Author Archives: Phineas

China urges the U.S. to tread carefully on ‘core interests’

Chinese Foreign Minister Yang Jiechi speaks at a press conference at the National People's Congress on March 6, 2012, in Beijing, China.

Beijing– Chinese Foreign Minister Yang Jiechi on Tuesday called on the United States to tread carefully on issues related to China’s core interests in order to build trust and avoid conflicts.

“In particular, the U.S. side needs to honor its commitments and carefully and properly handle Taiwan- and Tibet-related issues that concern China’s core interests,” Yang said at a news conference held on the sidelines of the Chinese legislature’s annual meeting.

He also said that China and the United States were in “close communication” on the issues of Syria and Iran.

Yang said China opposed the development and possession of nuclear weapons by any country in the Middle East, including Iran. “At the same time,” he added, “countries have the right to peaceful use of nuclear energy.”

“The Iran nuclear issue should be resolved through dialogue, not confrontation, through cooperation, not sanctions,” Yang said. “We oppose unilateral sanctions and believe the majority in the world agrees with that.”

President Barack Obama and Israeli Prime Minister Benjamin Netanyahu said Monday they stood together in their efforts to prevent Iran from obtaining a nuclear weapon, but Netanyahu warned that time for diplomacy was running short.

Yang reiterated China’s diplomatic stance on Syria, which has been the subject of international criticism. The minister said China’s stance has been “gaining understanding and support in the international community.”

China this week made new diplomatic efforts to help mediate in the Syria conflict, where President Bashar al-Assad’s regime has been pursuing a nationwide campaign to crush the nearly year-old protests against his rule.

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World Powers Agree to Resume Nuclear Talks With Iran

Yuri Kadobnov/Agence France-Presse — Getty Images

Iran's top national security official, Saeed Jalili, has agreed to reopen talks on Tehran's disputed nuclear program.

BERLIN — For the first time in more than a year the global powers dealing with Iran’s disputed nuclear program said Tuesday that they would resume face-to-face negotiations.

“I have offered to resume talks with Iran on the nuclear issue,” said Catherine Ashton, the European Union’s foreign affairs chief, who represents the United States, Russia, China, France, Britain and Germany in dealings with Iran. “We hope that Iran will now enter into a sustained process of constructive dialogue which will deliver real progress.”

The resumption of negotiations could relieve rising pressure from Israel to use military force against Iran. But the decision is not without risks. Direct talks could allow Iranian negotiators to exploit various nations’ differences. Failure could offer a rationale for military strikes.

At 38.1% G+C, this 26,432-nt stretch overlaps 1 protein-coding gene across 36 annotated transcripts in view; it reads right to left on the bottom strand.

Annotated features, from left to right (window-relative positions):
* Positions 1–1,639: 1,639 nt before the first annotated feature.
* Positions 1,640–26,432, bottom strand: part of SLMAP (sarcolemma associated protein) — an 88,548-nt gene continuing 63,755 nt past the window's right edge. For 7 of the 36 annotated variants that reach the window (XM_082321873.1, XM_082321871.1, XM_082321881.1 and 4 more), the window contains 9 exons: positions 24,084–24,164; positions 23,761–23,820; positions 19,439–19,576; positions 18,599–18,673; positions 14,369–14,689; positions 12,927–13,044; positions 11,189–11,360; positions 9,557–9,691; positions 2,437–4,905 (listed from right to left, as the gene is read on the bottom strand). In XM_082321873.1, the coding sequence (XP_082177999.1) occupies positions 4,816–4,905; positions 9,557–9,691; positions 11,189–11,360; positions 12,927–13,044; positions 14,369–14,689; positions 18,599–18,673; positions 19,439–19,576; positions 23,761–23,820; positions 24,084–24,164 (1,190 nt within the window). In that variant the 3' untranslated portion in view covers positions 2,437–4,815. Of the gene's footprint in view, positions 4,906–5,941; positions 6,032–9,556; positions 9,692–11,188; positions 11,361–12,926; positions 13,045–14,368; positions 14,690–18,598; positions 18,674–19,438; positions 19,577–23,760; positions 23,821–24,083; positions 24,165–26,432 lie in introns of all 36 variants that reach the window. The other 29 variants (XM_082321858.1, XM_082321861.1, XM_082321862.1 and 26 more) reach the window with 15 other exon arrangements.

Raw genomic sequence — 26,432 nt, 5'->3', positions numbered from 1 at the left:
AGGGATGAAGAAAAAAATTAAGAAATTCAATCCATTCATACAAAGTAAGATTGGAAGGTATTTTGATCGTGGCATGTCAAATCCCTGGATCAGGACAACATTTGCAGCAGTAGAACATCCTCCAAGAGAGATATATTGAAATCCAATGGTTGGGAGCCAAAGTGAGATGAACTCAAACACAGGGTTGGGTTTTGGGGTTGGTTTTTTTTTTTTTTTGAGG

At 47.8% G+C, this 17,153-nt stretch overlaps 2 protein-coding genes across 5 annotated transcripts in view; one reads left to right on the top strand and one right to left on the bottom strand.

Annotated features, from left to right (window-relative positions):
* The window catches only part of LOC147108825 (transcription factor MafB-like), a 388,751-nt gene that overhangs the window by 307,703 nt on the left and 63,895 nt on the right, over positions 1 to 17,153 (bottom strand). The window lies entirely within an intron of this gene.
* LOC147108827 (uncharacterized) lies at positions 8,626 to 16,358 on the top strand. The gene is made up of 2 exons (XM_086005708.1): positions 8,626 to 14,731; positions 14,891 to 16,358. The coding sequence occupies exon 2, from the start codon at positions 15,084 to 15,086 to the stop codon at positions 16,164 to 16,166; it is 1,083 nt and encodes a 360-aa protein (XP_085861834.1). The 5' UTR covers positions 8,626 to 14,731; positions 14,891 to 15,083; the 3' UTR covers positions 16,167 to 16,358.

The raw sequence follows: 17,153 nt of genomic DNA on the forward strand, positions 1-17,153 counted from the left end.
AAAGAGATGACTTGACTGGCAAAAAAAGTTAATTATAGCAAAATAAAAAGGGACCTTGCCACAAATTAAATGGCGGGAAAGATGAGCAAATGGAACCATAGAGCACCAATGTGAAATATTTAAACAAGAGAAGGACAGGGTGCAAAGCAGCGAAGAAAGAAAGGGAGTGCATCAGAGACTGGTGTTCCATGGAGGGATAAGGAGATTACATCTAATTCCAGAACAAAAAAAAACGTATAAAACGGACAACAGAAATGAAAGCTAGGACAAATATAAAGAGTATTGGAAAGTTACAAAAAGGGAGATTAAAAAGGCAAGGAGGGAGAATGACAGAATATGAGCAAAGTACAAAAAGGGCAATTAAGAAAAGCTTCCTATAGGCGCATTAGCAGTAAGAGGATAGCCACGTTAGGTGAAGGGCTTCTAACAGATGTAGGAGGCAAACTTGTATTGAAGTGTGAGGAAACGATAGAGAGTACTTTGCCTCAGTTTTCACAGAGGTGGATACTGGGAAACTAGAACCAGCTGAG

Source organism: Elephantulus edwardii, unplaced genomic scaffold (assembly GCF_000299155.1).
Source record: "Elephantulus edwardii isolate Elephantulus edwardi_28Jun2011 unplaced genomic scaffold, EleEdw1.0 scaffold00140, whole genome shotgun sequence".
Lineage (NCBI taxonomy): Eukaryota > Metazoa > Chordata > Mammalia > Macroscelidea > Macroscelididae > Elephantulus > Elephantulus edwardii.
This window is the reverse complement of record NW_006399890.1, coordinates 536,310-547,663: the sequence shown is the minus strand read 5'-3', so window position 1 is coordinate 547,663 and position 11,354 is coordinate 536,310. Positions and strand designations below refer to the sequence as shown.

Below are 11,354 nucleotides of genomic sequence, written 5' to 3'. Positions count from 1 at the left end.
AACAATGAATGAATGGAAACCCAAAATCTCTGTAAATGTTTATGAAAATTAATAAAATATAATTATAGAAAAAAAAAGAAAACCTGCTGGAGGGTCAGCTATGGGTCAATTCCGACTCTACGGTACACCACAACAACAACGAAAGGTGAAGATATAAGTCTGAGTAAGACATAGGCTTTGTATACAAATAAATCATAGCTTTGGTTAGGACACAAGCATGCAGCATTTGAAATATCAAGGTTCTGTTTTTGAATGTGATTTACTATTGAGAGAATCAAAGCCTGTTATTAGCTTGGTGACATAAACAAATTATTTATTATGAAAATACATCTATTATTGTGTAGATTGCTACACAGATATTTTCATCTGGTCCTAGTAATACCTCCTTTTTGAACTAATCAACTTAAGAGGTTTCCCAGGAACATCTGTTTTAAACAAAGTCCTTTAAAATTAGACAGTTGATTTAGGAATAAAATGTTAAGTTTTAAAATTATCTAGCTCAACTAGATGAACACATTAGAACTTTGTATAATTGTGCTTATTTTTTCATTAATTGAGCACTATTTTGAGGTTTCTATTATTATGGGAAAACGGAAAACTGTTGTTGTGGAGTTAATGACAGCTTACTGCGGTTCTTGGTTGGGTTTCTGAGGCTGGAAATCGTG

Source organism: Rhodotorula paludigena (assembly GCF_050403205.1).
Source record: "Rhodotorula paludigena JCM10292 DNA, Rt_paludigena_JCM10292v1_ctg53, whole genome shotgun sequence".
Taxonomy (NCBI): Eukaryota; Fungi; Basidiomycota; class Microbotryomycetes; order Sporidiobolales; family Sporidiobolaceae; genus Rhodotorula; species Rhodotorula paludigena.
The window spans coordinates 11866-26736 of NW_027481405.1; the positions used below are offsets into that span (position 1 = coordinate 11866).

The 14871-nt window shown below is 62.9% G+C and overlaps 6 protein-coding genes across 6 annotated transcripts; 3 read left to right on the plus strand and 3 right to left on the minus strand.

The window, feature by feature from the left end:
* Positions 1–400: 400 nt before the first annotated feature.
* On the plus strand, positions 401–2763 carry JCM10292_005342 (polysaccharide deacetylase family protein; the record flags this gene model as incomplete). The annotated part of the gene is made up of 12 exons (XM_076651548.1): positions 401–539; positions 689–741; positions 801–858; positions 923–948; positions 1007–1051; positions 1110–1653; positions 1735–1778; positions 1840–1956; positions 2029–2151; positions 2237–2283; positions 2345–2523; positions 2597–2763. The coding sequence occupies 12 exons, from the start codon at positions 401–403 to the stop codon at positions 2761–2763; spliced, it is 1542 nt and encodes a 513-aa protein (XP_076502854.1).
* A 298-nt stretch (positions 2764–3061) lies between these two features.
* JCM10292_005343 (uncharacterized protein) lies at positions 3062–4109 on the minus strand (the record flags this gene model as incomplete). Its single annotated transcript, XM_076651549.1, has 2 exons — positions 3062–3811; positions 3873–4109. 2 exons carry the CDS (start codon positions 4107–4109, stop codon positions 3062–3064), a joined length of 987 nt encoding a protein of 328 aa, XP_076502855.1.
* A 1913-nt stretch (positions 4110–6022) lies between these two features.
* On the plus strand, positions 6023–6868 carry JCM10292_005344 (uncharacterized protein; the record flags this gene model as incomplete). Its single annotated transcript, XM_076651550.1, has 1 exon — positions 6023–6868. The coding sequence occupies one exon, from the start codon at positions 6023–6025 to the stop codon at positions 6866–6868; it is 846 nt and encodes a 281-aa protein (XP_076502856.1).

Ms. Ashton’s positive response to an Iranian offer made last month to resume the talks comes at a delicate moment in the years-long effort to rein in Iran’s nuclear ambitions. Her response came one day after President Obama urged Prime Minister Benjamin Netanyahu of Israel to give diplomacy and economic sanctions a chance to work before taking military action.

The Israelis are increasingly skeptical that international pressure will lead Iran to abandon its uranium enrichment activities, which Israel and the West suspect are a cover for Iran to achieve the ability to make nuclear weapons. Iran has said the activities are purely peaceful.

U.S. and North Korean officials meet to seal food aid deal

The meeting is taking place against a backdrop of joint military exercises involving U.S. and South Korean forces.

U.S. and North Korean officials are meeting Wednesday in Beijing to settle the details of a plan to allow the resumption of food aid to the North.

The talks take place against a backdrop of bellicose images and rhetoric from Pyongyang. North Korean television this week aired footage of a military unit carrying out live fire-drills in-sight of a South Korean Island.

Robert King, the U.S. special envoy for North Korean human rights issues, is holding talks with representatives from Pyongyang on Wednesday to “finalize all of the technical arrangements so that the nutritional assistance can begin to move,” according to the U.S. State Department.

North Korea last week announced an agreement to freeze its nuclear and missile tests, along with uranium enrichment programs, and allow the return of U.N. nuclear inspectors. The United States said it would provide 240,000 metric tons of nutritional assistance to the impoverished country.

The United States had suspended shipments of food aid to North Korea in 2009 amid tensions over Pyongyang’s nuclear program and concerns that the supplies were not reaching those most in need.

The deal last week to resume the deliveries came after the the two countries revived negotiations that had stalled after the death in December of the longtime North Korean leader Kim Jong Il.

No TOGA in Graduation Day!


Wearing a toga is a usual scene during graduation. But in some cases casual attire is observed. If I am asked of my opinion, I would rather say that I have a positive prescription on this matter due to the fact that it is a remarkable moment of my life.

It is exciting because it marks my accomplishment in a certain phase of my struggle and move on to another stage of my vision to face further challenges of education. This awesome period really deserves an elegant attire, not fashionable but meaningful.

To wear a toga implicates the real meaning of my sacrifices yet memorable and challenging events of my endeavor. To think of it, I will bear more courage and fortitude.

My opinion is, TOGA is the best attire for a graduate.